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  13. #13
    Forum Member FWDbuff's Avatar
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    This has come up before here in the forums. I will say now what I said then.

    Keep in mind that I have size 13W canoes at the ends of my legs.

    I, for safety reasons, refuse to wear bunkers while driving. I had to get the union involved at my former career dept involved, one of our engines was a late Grumman (same cab as current HME's) and my foot physically could NOT press down on the accelerator without coming down partially on the brake, and vice-versa. That alone made the Fire Chief change the SOP.

    For reasons of safety (limited motion, slowed motion times) I am vehemontly against bunkers while driving.
    "Loyalty Above all Else. Except Honor."

  14. #14
    MembersZone Subscriber mcaldwell's Avatar
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    Here it is optional. Pants and boots are fine in the new trucks (automatics, lots of room and no clutch to fight with), but jackets are discouraged to allow range of motion.

    In the older trucks, I used to hate driving with my bunker boots on. My size 12's always made fighting with the clutch difficult, and I did catch the gas while braking once. That'll wake you up.
    Never argue with an Idiot. They drag you down to their level, and then beat you with experience!

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    Optinal here, I don't were them during the day unless I'm on the Rescue. The rest of the crew already has a hugh jump 'cause there packed out. At night I wear scrubs bottoms because the pole chaffes in shorts and bunkers aren't allowed in the crew quaters. The only other time I were them driving is MVA's.

  16. #16
    Forum Member Chauffeur6's Avatar
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    Quote Originally Posted by FWDbuff
    For reasons of safety (limited motion, slowed motion times) I am vehemontly against bunkers while driving.
    I tend to agree with that as well. Although obviously it was much worse back in the day of heavy and inflexible Nomex bunkers with clunky rubber boots. It's not as bad with the lightweight and flexible PBI of today, and most leather boots feel like regular boots anyway. Still and all, there is definitely still some restriction of movement, and maybe even some fatigue factor. Fractions of a second count when that car pulls out in front of you and you have to get off the gas and on the brakes. I'm generally against the idea of the driver wearing them.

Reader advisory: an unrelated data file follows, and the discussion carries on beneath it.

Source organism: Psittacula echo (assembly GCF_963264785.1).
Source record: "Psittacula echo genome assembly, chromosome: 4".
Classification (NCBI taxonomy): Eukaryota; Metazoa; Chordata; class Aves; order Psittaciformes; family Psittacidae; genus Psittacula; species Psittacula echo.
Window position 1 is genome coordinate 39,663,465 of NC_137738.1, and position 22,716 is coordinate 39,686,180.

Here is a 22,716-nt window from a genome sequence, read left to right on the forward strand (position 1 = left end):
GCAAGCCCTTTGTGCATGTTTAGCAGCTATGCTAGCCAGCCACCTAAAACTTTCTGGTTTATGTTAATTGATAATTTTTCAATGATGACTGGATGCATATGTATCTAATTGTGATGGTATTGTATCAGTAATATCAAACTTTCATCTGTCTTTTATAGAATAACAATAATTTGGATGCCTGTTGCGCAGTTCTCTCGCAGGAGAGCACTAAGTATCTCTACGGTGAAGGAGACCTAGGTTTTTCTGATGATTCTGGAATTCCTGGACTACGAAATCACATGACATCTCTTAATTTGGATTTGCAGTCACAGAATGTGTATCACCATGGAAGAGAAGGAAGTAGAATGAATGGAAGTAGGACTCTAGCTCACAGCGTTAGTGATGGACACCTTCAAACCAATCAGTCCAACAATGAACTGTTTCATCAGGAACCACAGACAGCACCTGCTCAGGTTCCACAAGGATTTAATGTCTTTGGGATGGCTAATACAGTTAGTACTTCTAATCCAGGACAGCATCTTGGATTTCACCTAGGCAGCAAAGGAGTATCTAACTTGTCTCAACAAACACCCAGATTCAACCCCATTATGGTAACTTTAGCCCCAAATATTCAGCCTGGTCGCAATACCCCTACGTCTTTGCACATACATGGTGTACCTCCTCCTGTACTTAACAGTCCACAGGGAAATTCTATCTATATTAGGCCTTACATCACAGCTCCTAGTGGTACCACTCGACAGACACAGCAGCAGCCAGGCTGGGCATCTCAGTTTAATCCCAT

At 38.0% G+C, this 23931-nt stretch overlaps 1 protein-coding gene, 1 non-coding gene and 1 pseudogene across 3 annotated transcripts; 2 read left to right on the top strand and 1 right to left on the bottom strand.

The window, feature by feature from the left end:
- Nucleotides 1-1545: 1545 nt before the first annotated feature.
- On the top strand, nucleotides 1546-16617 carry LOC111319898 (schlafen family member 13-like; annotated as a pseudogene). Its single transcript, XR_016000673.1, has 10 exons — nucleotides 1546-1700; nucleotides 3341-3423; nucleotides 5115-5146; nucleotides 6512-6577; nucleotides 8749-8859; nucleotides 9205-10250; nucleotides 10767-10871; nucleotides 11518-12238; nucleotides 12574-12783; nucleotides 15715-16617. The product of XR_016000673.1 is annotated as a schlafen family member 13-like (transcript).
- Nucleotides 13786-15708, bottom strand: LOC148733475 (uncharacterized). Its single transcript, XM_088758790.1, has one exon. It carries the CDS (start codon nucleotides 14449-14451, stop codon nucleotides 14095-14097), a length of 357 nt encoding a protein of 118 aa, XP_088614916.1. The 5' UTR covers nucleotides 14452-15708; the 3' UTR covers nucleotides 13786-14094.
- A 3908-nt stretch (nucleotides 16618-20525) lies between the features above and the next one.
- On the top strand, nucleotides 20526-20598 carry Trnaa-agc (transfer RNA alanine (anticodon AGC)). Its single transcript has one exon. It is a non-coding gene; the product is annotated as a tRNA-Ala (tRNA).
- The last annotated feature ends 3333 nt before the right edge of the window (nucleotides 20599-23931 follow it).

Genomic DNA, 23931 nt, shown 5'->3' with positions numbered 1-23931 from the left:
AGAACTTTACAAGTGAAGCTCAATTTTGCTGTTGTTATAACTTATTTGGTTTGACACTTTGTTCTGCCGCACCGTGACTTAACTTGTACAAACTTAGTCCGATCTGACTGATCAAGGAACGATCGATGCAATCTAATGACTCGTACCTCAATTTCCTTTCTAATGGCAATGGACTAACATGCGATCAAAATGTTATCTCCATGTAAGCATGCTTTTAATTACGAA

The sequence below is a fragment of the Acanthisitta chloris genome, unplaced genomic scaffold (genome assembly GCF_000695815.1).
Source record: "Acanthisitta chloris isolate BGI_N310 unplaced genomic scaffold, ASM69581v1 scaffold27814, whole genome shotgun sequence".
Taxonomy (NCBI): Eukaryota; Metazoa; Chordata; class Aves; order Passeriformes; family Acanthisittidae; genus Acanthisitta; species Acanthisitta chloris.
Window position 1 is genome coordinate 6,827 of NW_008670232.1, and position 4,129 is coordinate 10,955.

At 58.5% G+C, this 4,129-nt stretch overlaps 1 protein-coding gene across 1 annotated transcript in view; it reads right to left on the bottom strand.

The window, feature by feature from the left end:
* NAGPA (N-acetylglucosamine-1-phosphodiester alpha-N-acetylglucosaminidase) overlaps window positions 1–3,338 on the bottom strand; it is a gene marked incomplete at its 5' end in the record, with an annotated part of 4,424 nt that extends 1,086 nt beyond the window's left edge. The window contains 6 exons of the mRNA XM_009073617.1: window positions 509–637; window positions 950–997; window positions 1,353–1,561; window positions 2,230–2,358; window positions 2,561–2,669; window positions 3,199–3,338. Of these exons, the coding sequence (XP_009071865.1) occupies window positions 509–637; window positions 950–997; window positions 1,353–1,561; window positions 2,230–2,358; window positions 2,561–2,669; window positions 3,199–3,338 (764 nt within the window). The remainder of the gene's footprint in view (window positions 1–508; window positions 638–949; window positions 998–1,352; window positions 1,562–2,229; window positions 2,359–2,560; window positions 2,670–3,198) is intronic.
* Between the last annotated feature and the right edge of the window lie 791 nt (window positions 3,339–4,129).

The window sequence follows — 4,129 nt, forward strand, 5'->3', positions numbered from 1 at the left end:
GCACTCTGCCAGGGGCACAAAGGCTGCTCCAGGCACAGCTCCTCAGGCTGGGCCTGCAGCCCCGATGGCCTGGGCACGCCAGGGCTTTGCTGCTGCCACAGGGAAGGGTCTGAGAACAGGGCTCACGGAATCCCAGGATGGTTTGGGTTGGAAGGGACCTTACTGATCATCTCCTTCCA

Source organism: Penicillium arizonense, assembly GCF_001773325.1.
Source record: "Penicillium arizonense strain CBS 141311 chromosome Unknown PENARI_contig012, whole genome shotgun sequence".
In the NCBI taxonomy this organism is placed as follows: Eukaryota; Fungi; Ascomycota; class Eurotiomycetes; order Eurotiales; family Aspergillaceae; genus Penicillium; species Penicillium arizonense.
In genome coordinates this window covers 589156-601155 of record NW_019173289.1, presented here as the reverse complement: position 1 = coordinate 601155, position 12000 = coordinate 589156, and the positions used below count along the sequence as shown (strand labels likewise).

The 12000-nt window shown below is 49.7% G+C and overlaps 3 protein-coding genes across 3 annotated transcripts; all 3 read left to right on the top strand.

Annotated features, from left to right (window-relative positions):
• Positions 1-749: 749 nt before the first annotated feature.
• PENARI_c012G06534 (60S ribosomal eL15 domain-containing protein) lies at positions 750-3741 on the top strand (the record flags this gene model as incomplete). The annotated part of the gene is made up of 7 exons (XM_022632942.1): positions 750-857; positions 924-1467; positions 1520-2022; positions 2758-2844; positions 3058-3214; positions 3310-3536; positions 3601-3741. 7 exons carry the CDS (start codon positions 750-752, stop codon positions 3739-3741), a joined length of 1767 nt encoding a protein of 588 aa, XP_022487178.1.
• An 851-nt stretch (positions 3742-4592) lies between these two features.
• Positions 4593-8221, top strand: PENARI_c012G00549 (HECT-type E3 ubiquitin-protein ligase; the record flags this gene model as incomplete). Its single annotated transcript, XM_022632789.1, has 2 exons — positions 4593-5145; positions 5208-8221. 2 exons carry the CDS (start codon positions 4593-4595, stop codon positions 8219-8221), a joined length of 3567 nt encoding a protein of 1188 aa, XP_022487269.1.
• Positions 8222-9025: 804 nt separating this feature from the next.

17. #17
    MembersZone Subscriber Fletch 8903's Avatar
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    It's up to the driver at our depatment as well. I would say that during the daytime hours, almost nobody puts on the bunkers. At night you are more apt to see the drivers in their bunkers.

    I feel comfortable either way in regards to the pants, but I don't usually drive with the coat on. It's too bulky, and the flashlight and gloves hanging on the front tend to interfere with steering.

  18. #18
    Forum Member Haweater's Avatar
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    Up here, it depends on the truck. Our 2005 Spartan has tons of room so I haven't seen it driven to a call yet without pants and boots.
    Our old beast in Station 2 that I usually drive is a 1978 International. They were designed for people no taller than 5'6" and I'm 6'2" so I'll drive in street wear since I need to find every inch I can to work the peddles without my knees coming up through the wheel.
    All of my gear gets tossed in the compartment behind the driver's door and I don it at the scene. Makes me stop upon arrival for the time it takes to get suited up, amazing the extra things you notice when looking around for 30 seconds while donning the gear.
    Cheers

  19. #19
    Forum Member Dave1983's Avatar
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    Here, drivers are not permitted to drive with bunker pants, but must have them at the ready once on scene, per SOP.
    Fire Marshal/Safety Officer

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  20. #20
    Forum Member len1582's Avatar
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    Engine chauffers don't.

    Ladder and Rescue chauffers do
    .
    Chief officers don't.